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Asset Protection – Keep It Real

In Leeds LP v. U.S., 2011 WL 3475282 (S.D.Cal., Slip Copy, Aug. 5, 2011), the plaintiffs set up a complex structure of entities owned by themselves, their children and a friend, without any legitimate business activity for the purpose of blocking creditors including the IRS.  The court didn’t buy it:

“Although Plaintiffs take the position that each of these entities is a legitimate business, operating independently from the Ballantynes, the Court finds to the contrary. Each of the entities cited above (and virtually all other entities referenced at trial) was owned and controlled by the Ballantynes, their children, their children’s trusts, and/or Ms. Ballantyne’s brother, Ed Cramer. The Court heard no evidence that these entities engaged in any true independent business activity. Instead, during the time periods relevant at trial, nearly all of these entities’ primary function appeared to be to hold the Ballantynes’ assets and/or to create additional entities to be used to hold the Ballantynes’ assets, in order to defeat collection efforts by the IRS and other potential creditors.”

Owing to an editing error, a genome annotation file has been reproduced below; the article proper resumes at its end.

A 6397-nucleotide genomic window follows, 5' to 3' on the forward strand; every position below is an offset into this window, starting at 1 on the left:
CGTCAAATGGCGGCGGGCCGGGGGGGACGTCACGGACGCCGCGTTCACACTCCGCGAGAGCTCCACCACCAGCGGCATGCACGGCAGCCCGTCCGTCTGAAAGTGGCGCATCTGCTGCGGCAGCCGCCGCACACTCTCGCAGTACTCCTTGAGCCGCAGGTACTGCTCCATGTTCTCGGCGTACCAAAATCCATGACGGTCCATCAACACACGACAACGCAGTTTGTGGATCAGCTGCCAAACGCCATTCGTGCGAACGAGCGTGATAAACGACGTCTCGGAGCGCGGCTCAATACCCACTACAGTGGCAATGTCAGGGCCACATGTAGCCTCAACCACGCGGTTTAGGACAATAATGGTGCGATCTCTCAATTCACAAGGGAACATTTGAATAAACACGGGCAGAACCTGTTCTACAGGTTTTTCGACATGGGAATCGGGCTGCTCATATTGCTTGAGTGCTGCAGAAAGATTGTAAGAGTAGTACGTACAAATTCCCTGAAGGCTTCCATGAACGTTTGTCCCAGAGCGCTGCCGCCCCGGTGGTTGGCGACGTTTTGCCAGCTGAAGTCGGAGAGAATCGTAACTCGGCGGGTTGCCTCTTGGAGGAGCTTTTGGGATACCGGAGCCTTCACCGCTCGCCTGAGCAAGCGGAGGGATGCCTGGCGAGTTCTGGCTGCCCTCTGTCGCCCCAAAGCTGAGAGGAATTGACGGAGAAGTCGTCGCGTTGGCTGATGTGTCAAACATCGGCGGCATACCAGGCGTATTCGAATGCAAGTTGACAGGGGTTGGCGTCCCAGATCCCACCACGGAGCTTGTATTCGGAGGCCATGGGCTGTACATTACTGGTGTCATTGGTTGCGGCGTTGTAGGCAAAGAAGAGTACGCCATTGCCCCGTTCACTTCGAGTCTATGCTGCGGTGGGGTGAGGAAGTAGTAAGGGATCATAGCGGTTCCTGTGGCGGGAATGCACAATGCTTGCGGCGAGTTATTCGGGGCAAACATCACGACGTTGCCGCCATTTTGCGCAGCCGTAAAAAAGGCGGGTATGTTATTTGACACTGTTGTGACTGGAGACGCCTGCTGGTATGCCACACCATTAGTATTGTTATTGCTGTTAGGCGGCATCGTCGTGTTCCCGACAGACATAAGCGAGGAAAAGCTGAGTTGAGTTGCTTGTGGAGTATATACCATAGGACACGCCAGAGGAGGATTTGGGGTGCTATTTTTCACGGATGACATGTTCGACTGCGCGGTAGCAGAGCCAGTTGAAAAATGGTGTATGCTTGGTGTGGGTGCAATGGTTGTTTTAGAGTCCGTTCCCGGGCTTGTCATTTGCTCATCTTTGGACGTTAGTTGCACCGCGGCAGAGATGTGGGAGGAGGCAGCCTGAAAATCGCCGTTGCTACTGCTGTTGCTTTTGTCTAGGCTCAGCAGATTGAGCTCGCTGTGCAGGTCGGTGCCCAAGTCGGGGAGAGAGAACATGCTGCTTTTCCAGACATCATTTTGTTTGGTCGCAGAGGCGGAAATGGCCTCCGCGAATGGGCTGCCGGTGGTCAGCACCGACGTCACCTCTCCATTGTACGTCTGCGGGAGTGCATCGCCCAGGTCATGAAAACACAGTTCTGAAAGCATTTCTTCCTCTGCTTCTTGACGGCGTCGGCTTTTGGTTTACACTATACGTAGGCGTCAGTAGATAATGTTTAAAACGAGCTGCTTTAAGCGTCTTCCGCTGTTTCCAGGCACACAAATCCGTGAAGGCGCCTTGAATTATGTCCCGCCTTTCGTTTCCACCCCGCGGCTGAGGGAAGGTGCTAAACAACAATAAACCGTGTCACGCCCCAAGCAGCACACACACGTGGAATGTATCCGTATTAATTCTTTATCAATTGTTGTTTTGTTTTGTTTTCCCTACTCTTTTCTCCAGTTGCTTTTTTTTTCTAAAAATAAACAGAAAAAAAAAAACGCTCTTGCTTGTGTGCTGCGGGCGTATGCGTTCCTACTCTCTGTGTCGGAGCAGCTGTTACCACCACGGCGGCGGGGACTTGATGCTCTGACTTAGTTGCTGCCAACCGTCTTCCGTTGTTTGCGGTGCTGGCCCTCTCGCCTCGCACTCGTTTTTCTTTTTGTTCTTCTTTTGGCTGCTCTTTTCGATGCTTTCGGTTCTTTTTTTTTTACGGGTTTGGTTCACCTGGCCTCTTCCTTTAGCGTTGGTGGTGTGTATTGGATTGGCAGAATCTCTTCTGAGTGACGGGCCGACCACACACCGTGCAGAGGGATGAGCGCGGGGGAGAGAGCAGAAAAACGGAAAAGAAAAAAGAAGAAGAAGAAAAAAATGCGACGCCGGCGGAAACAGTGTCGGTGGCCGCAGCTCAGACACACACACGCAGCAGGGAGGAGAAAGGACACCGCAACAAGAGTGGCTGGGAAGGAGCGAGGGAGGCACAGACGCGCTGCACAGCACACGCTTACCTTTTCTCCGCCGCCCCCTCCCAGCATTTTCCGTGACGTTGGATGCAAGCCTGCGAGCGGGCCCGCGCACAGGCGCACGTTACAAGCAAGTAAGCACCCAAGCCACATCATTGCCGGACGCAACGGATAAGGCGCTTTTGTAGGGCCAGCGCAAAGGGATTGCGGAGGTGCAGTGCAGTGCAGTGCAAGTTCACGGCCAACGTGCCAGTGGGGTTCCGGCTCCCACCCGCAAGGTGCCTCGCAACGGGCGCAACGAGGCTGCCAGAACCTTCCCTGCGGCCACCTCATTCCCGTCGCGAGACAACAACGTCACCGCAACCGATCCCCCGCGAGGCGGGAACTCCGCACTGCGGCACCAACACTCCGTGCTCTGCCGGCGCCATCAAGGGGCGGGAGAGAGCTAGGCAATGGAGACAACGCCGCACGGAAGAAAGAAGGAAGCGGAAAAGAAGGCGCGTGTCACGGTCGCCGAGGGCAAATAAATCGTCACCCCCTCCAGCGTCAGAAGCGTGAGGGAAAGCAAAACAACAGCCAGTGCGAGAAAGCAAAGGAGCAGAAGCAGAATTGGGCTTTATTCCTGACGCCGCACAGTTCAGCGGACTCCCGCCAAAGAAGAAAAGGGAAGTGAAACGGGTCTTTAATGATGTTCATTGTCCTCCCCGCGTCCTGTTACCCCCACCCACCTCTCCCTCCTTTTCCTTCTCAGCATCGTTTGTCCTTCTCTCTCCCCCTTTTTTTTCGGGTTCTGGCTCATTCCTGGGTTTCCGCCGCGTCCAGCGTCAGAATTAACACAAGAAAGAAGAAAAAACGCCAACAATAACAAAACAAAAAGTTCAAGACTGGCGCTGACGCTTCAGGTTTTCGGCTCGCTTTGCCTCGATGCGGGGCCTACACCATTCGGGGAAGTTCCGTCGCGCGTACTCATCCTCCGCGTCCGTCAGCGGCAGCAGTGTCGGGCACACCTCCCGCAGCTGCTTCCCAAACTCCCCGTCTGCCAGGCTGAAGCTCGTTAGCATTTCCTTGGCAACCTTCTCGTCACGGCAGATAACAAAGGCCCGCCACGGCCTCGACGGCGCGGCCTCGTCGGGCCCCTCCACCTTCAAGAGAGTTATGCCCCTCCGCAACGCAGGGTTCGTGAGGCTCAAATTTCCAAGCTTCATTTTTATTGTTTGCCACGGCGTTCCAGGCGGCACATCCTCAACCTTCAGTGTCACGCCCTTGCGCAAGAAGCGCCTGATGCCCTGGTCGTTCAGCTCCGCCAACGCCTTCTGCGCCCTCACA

Asset protection must be done in the context of meeting legitimate business or estate planning functions. Creating a shell game won’t work. As Jay Adkisson says:

Any fool can go out and create a form a bunch of entities and generate transactional documents. But entities and transactions are only as effective as they are real — and if the true purpose is simply to defeat creditors then they aren’t real at all.

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